As he plummets to certain doom, Batman calmly calculates his acceleration and wind resistance, and figures he has about ten seconds before he hits the ground. Eight seconds later, his icy cocoon suddenly shatters, and he quickly uses his bat-rope to snag a nearby flagpole, stopping his fall! A flabbergasted Freeze demands to know how he escaped, but Batman merely comments "Your ice wasn't all it was cracked up to be!" (since Robin isn't present, Batman has to come up with his own bad puns!) Freeze and his men escape on an ice-slide, melting it behind them so Batman can't follow. But the Caped Crusader is confident that he can track them down.

Sure enough, Batman is soon charging into Freeze's secret hideout, where he quickly subdues the startled villain, then uses his freeze-gun to immobilize the rest of the gang. After turning the prisoners over to the police, he changes back into his Bruce Wayne identity and rushes back to the hospital. He fills in Dick on what happened, and the Boy Wonder wants to know how he escaped from that block of ice. Bruce reveals that he had taken the precaution of switching the labels on his belt's thermal unit, so when Freeze thought he was turning it off, he was actually turning it on! The heating unit caused the ice to melt, allowing Batman to break free in time. Likewise, he mentions that he used a counter-tracer on the tapped phone line in order to track Freeze back to his hideout.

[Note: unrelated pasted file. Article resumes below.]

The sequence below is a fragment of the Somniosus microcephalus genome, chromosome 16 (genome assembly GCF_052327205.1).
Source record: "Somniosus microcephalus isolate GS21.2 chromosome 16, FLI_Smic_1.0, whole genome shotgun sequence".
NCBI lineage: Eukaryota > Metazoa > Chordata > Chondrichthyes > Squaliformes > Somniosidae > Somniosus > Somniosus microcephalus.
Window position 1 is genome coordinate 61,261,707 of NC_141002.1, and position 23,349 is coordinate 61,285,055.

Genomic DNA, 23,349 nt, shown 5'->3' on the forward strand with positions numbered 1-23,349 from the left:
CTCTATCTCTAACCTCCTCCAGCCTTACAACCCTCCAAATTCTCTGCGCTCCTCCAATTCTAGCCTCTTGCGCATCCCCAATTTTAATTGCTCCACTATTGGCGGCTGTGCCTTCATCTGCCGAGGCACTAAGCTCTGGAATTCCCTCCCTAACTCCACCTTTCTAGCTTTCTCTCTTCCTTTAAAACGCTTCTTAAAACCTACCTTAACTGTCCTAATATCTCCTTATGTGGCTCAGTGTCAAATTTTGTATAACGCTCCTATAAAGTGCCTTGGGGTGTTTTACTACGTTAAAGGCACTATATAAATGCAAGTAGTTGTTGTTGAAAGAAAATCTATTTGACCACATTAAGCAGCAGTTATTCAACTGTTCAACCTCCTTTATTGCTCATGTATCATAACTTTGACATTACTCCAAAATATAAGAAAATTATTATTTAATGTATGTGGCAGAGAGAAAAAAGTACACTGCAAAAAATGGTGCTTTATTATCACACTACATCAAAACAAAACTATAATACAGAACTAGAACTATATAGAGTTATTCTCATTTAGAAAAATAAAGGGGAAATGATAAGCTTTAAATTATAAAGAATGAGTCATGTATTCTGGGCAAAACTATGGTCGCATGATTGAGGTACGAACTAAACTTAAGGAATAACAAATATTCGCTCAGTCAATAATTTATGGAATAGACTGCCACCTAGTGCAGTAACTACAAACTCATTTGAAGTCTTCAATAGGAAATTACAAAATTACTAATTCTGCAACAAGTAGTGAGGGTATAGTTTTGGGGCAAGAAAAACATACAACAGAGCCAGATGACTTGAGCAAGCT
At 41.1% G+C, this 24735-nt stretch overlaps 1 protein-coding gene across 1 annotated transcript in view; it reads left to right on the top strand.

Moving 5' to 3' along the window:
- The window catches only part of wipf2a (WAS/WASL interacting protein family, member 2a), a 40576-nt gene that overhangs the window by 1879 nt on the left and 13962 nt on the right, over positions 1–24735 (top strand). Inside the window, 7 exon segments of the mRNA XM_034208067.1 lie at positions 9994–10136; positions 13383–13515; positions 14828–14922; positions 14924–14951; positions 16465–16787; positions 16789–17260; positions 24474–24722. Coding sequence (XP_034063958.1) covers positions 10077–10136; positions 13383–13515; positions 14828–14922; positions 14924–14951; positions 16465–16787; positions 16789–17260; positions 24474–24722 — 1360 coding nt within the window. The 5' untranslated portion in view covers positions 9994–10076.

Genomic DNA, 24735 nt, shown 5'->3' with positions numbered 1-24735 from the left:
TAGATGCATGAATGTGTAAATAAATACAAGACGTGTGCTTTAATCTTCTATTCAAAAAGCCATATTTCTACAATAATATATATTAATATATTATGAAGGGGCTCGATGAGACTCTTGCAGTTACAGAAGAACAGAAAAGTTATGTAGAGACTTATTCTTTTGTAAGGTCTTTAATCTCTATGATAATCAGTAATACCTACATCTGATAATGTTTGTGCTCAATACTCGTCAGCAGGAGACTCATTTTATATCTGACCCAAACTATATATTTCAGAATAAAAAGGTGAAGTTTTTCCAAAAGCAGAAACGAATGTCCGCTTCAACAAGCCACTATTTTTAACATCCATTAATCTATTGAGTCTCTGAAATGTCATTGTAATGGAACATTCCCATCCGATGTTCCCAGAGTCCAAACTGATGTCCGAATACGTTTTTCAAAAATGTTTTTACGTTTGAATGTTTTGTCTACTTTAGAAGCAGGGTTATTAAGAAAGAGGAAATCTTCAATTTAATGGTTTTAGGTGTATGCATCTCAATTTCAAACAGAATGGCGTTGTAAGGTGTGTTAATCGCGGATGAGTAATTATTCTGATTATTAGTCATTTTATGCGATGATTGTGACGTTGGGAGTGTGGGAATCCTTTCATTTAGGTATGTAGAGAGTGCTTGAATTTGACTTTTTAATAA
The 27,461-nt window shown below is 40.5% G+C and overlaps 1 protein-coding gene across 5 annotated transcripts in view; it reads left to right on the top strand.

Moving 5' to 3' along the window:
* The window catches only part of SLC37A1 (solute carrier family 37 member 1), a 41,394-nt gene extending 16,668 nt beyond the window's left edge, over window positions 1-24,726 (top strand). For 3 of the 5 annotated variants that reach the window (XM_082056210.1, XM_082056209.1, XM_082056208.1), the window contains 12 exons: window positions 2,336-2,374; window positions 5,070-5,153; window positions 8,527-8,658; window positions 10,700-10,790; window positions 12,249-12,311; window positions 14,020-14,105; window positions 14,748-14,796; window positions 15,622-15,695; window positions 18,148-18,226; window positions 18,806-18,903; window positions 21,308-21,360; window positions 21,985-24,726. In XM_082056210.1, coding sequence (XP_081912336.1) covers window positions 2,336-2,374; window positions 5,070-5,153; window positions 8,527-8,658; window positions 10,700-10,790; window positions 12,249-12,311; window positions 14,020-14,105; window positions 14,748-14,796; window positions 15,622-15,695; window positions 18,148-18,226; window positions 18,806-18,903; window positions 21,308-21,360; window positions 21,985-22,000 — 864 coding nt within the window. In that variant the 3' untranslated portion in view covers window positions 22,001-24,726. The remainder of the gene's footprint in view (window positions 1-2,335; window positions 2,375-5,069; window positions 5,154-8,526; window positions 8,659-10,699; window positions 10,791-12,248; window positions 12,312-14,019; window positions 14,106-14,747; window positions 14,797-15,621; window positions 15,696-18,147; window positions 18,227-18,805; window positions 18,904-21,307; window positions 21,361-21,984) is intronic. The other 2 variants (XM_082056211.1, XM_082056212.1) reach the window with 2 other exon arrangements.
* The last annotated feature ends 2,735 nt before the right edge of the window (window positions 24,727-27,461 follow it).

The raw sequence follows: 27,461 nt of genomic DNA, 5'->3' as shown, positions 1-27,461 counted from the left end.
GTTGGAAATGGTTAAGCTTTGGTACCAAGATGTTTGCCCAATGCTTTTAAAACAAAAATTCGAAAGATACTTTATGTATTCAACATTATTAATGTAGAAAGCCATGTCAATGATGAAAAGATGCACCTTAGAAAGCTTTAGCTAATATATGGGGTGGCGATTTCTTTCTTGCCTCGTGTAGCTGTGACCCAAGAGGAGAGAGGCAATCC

All ends well, as the doctor is able to use the freeze-gun to finish the operation, and Aunt Harriet is expected to make a full recovery. When she hears how Batman and Robin helped save her life, she hopes she'll be able to thank them in person. Bruce, Dick and Alfred assure her that it can easily be arranged.

A typically solid, if unexceptional, Batman adventure. Although the so-called "New Look" had wrought big changes in the artwork, making it more realistic (and less interesting, to my eyes), the writing is much the same as before -- colorful villains, clever gimmicks, and hair's-breadth escapes. I was a bit surprised to see the "digs" at the Adam West tv show -- evidently, some folks at DC resented the series, even as they were benefitting from its huge success.

Like the Riddler before him, Mr. Freeze went from being a minor villain to a fairly important one, thanks to several appearances on the aforementioned show. Although, as Steve Chung pointed out, his stock went up even higher thanks to the haunting, melancholy portrayal on Batman: The Animated Series.

Speaking of the Riddler, he appears in this issue's Elongated Man back-up story, "Riddler on the Roof", which probably merits a review of it's own one of these days...

This review dedicated to (Holy Inevitability!) Steve Chung. :-)